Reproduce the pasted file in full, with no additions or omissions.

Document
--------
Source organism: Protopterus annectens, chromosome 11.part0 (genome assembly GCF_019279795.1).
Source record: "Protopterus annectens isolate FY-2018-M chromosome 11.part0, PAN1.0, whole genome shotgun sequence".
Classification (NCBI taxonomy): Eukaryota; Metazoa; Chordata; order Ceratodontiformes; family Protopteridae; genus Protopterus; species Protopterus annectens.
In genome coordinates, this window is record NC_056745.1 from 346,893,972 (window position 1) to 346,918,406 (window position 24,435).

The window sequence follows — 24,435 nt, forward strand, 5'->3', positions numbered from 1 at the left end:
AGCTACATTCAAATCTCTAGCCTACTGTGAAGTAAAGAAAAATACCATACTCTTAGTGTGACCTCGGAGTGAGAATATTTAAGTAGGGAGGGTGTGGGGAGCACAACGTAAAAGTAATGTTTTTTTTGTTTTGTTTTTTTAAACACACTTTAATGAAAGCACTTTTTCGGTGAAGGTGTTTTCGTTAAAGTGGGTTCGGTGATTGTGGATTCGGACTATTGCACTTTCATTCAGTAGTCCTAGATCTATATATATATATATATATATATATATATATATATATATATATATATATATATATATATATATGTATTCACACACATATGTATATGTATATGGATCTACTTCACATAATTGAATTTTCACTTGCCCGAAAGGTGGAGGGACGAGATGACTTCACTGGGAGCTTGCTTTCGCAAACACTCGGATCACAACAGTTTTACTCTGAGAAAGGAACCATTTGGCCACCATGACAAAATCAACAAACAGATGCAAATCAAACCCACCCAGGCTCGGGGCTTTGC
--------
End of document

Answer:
Source organism: Protopterus annectens, chromosome 11.part0 (genome assembly GCF_019279795.1).
Source record: "Protopterus annectens isolate FY-2018-M chromosome 11.part0, PAN1.0, whole genome shotgun sequence".
Classification (NCBI taxonomy): Eukaryota; Metazoa; Chordata; order Ceratodontiformes; family Protopteridae; genus Protopterus; species Protopterus annectens.
In genome coordinates, this window is record NC_056745.1 from 346,893,972 (window position 1) to 346,918,406 (window position 24,435).

The window sequence follows — 24,435 nt, forward strand, 5'->3', positions numbered from 1 at the left end:
AGCTACATTCAAATCTCTAGCCTACTGTGAAGTAAAGAAAAATACCATACTCTTAGTGTGACCTCGGAGTGAGAATATTTAAGTAGGGAGGGTGTGGGGAGCACAACGTAAAAGTAATGTTTTTTTTGTTTTGTTTTTTTAAACACACTTTAATGAAAGCACTTTTTCGGTGAAGGTGTTTTCGTTAAAGTGGGTTCGGTGATTGTGGATTCGGACTATTGCACTTTCATTCAGTAGTCCTAGATCTATATATATATATATATATATATATATATATATATATATATATATATATATATATATATATATGTATTCACACACATATGTATATGTATATGGATCTACTTCACATAATTGAATTTTCACTTGCCCGAAAGGTGGAGGGACGAGATGACTTCACTGGGAGCTTGCTTTCGCAAACACTCGGATCACAACAGTTTTACTCTGAGAAAGGAACCATTTGGCCACCATGACAAAATCAACAAACAGATGCAAATCAAACCCACCCAGGCTCGGGGCTTTGC